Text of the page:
After the debate, reporters were told by the campaign that Biden meant to refer only to drilling on public lands. 

From the very beginning of his campaign, Biden has faced tough criticism of his climate policies. to which he has often responded by saying that his record speaks for itself. What that record says, especially when it comes to fracking, is shocking. 

Joe Biden Was Selling Fracking as Vice President

The Obama administration was keen on ramping up fossil fuel production. One way it sought to do that was by wholeheartedly embracing fracking, touting gas drilling as a bridge to clean energy. This disastrous move delayed the shift to clean energy, setting back efforts to combat the climate crisis. But the administration was not just supporting new drilling at home; they also pushed other countries to embrace fracking, in part to undercut Russian gas exports. 

Vice President Biden was one of the most prominent public faces associated with that drive; in one high profile case, he went to Ukraine to underscore the need for the country to expand its shale drilling operations.

Biden’s Campaign: Personnel and Policy Linked To Fossil Fuels

One doesn’t need to rely on the Obama administration’s record to evaluate Biden’s climate platform. His campaign’s plan features weak timelines on renewable energy, vague pollution pricing schemes, and relies on non-existent technologies like carbon capture and new nuclear plants to achieve ‘net zero’ emissions. His overall vision has been scored by a variety of advocacy groups, and the results are clear (Sunrise Movement: 75 out of 200; Center for Biological Diversity Action Fund: C+). 

Campaigns aren’t just about voter interactions or policy proposals, though; a lot can be learned by the company a candidate keeps. One of the first major scandals to hit the Biden campaign came last September, when the former vice president attended a fundraiser co-hosted by Andrew Goldman, a co-founder of the fossil fuel company Western LNG. When pressed on how to reconcile this with the campaign’s decision to sign the No Fossil Fuel Money pledge, Biden downplayed Goldman’s role at the company, claiming he was not technically an ‘executive.’

Biden’s industry connections run deep. His campaign’s climate policy advisor is Heather Zichal, who was recently on the board of the natural gas company Cheniere Energy, while the campaign’s co-chair is Rep. Cedric Richmond of Louisiana, one of the fossil fuel industry’s most loyal Democrats in Congress. And prominent pro-Biden super PAC “Unite the Country” boasts several officials with ties to corporate interests and fossil fuel companies.

Biden Has Consistently Rejected Calls to Ban Fracking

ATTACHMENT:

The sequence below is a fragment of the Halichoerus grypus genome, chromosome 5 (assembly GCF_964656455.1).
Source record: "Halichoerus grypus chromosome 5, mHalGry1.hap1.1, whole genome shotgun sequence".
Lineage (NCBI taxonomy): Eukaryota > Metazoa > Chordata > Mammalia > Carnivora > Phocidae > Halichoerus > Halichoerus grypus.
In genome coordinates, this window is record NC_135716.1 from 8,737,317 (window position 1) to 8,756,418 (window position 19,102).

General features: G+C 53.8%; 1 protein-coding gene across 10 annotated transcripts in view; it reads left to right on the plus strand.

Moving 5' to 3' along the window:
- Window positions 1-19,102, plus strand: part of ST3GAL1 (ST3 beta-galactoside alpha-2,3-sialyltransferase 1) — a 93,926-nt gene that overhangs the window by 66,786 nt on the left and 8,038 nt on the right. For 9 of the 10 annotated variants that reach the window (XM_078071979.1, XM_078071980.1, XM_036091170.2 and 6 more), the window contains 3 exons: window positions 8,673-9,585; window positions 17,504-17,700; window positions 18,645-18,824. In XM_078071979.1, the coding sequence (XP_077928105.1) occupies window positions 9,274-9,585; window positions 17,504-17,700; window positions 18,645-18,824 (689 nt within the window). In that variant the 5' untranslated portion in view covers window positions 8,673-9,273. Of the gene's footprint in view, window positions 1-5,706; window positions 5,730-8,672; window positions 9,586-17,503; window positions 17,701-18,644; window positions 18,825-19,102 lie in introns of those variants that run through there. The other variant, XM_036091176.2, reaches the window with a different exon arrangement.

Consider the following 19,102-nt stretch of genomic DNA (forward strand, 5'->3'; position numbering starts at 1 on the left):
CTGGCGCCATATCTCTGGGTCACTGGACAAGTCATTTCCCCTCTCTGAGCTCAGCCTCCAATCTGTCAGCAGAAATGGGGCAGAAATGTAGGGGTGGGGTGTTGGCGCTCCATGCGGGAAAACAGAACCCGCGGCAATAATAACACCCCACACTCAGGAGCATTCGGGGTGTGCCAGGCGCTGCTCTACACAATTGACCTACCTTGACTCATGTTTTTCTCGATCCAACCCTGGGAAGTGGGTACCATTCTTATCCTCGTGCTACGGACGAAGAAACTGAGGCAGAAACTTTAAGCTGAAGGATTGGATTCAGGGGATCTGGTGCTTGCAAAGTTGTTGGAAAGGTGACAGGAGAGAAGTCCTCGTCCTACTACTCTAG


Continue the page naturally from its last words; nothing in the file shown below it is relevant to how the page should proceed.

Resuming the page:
The March 15 debate was not the first time that Biden has faced questions about a fracking ban. On several occasions on the campaign trail, he has told activists that he does not support banning fracking, or that it simply “cannot be done.” Disingenuous attempts to make it seem like Biden supports a ban led one of his supporters to pen a letter to the Wall Street Journal headlined, “Joe Biden Does Not Support a Fracking Ban.”

Many of us were surprised to hear Biden say he wanted to ban fracking. 

It was not surprising to hear his campaign explain that he didn’t actually mean it. 

If Joe Biden really does want to champion serious climate action, there are some things he should do: He could start by really supporting a ban on fracking, as well as fossil fuel exports, and new fossil fuel infrastructure projects. He should reject advisors and financial supporters who are aligned with the fossil fuel industry. And to underscore his commitment, he could join Bernie Sanders in signing our #UnfrackTheCabinet pledge, which would show that he considers climate action a serious priority.


These Are California’s Best Climate Candidates For 2020

February 28, 2020
 Climate Democracy
As climate change becomes a top electoral issue, Food & Water Action reveals its top candidate choices to win in California.

As California prepares to vote by March 3rd, Food & Water Action is proud to endorse and support worthy candidates. These candidates share our vision for a clean energy future, and will represent the values of people impacted by dangerous fossil fuel infrastructure from L.A. City Hall to the halls of Congress. 

Positions On Oil & Fracking Heavily Influenced Our Decisions

When weighing candidates in these races, we looked at their positions, their records and their ability to organize communities and coalitions to win. Like all our work, our fights are rooted in local communities. We believe winning local electoral races will lead to political power we can leverage to stop oil drilling in California and ban fracking nationally. 

We are proud to present our endorsements for the races where we organize and live. Get out and vote by March 3rd in California!

L.A City Council

Nithya Raman – District 4 

Nithya Raman has emerged as a bold community leader with a clear vision for guiding L.A. forward on its toughest issues: homelessness, housing affordability and climate action. Nithya will undoubtedly stand up to fossil fuel interests and support a 2500-ft. health and safety buffer zone between oil drilling and homes, and will stand behind a transition to 100% clean energy by 2030. Nithya is the best person to lead the district forward on these challenges.

Nithya’s campaign began knocking on doors in October, prioritizing relationship building with voters on the biggest issues in the district. No other campaign has acted with this much focus on rebuilding trust and connection with voters.